Is there more violence now that L.G.B.T.I. people are more visible in Nigeria and elsewhere? Maybe, but it is homophobia, not funding, that is at fault.

FRANK MUGISHA
Executive Director, Sexual Minorities Uganda
Kampala, Uganda

A Whole-of-Government Approach to Trade

Whitehouse-tpp-image-web-520px
President Obama’s groundbreaking December 2011 Presidential Memorandum calls for a cross-agency, whole-of-government approach to addressing LGBT human and civil rights shortcomings abroad. That effort surely will be a legacy of his presidency. But has the Trans-Pacific Partnership (TPP) trade negotiation honored that approach?

For several weeks, the Council for Global Equality has engaged the Administration on our concerns about the draft trade deal. We worry that the heightened intellectual property rights (IPR) restrictions being negotiated, and championed by the U.S., could make it harder for poorer signatory countries to access affordable HIV/AIDS and other life-saving communicable disease medicines in order to respond effectively to legitimate health care crises. We also find it troublesome that, as far as we can determine, the negotiations have minimized any discussion of the human rights situations in prospective signatory countries, including the treatment of LGBT individuals – issues bound to impact any long-term growth in bilateral relations, including in the trade arena.

We know, of course, that this is a trade deal, not a human rights pact. We know too that trade can be beneficial, not only to U.S. corporations, but to the populations of many other countries. But surely we can do a better job of reflecting our values and human rights priorities, even in the context of global trade.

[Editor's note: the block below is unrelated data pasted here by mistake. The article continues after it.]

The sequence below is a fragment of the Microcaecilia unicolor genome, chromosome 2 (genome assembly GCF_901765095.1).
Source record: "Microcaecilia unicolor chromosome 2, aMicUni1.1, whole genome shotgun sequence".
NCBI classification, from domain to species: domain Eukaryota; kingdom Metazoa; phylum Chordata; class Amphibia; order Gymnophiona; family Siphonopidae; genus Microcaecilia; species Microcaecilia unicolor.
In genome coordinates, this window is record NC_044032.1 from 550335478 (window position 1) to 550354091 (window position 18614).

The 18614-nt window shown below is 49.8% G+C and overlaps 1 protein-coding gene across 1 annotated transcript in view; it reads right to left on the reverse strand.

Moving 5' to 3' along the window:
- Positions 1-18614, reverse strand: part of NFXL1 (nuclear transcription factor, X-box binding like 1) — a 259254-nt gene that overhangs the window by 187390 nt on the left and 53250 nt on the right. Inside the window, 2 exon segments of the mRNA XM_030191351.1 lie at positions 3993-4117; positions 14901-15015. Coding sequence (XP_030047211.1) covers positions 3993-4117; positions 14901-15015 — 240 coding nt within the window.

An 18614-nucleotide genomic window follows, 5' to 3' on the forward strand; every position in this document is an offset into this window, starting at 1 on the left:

We deeply believe in a whole-of-government approach – one in which all government foreign affairs agencies frame their individual substantive goals in such a way as to support overarching national purposes. Certainly that was implicit in the President’s 2011 Executive Order. It was even more explicit in former Secretary Clinton’s creation of a Quadrennial Diplomacy and Development Review (QDDR), to marry more closely the policy goals and programmatic tools of the State Department and the U.S. Agency for International Development.   (We engaged former Congressman Tom Perriello on the latter, and were happy to see some of our focus on LGBT-fair policies included in the most recent QDDR.)

In the same sense, trade pacts, like other national instruments, should align with broad national policies. That is where our concerns with TPP lie. By letter, the U.S. Trade Representative (USTR) has signaled U.S. support for flexibility in the IPR applications on life-saving pharmaceuticals needed to win the global war against HIV/AIDS.   We hope the commitment to the Doha Declaration on TRIPS and Public Health means that the U.S. will not pursue so-called “TRIPS-Plus” provisions in this context. Without concrete trip-wire mechanisms to ensure the flexibility that the Doha Declaration suggests, the strengthened IPR protections in the current draft TPP agreement are out of sync with our country’s humanitarian goals, as embodied most notably in our life-saving PEPFAR programs. The Trade Representative also points to the importance of regular engagement with TPP signatory countries on human rights issues. We appreciate this approach, and we look forward to concrete pledges that these concerns will be addressed as part of this and future trade agreements, consistent with the whole-of-government approach that is a hallmark of good governance.